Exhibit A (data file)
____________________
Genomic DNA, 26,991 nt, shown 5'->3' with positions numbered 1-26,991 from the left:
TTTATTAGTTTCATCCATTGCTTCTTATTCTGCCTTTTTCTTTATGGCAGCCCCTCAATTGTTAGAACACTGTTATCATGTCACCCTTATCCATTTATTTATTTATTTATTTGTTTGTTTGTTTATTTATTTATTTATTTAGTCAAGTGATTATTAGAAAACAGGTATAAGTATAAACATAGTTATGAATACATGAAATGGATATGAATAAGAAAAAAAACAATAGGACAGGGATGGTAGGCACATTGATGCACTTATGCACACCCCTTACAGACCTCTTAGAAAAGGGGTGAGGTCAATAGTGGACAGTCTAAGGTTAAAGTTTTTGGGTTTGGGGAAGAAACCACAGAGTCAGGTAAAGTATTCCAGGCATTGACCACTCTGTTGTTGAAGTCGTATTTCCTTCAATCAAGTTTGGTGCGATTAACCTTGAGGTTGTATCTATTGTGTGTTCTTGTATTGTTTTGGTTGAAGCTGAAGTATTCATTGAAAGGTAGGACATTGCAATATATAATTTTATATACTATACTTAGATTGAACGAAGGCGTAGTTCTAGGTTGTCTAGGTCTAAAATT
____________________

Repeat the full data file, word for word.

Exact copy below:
Genomic DNA, 26,991 nt, shown 5'->3' with positions numbered 1-26,991 from the left:
TTTATTAGTTTCATCCATTGCTTCTTATTCTGCCTTTTTCTTTATGGCAGCCCCTCAATTGTTAGAACACTGTTATCATGTCACCCTTATCCATTTATTTATTTATTTATTTGTTTGTTTGTTTATTTATTTATTTATTTAGTCAAGTGATTATTAGAAAACAGGTATAAGTATAAACATAGTTATGAATACATGAAATGGATATGAATAAGAAAAAAAACAATAGGACAGGGATGGTAGGCACATTGATGCACTTATGCACACCCCTTACAGACCTCTTAGAAAAGGGGTGAGGTCAATAGTGGACAGTCTAAGGTTAAAGTTTTTGGGTTTGGGGAAGAAACCACAGAGTCAGGTAAAGTATTCCAGGCATTGACCACTCTGTTGTTGAAGTCGTATTTCCTTCAATCAAGTTTGGTGCGATTAACCTTGAGGTTGTATCTATTGTGTGTTCTTGTATTGTTTTGGTTGAAGCTGAAGTATTCATTGAAAGGTAGGACATTGCAATATATAATTTTATATACTATACTTAGATTGAACGAAGGCGTAGTTCTAGGTTGTCTAGGTCTAAAATT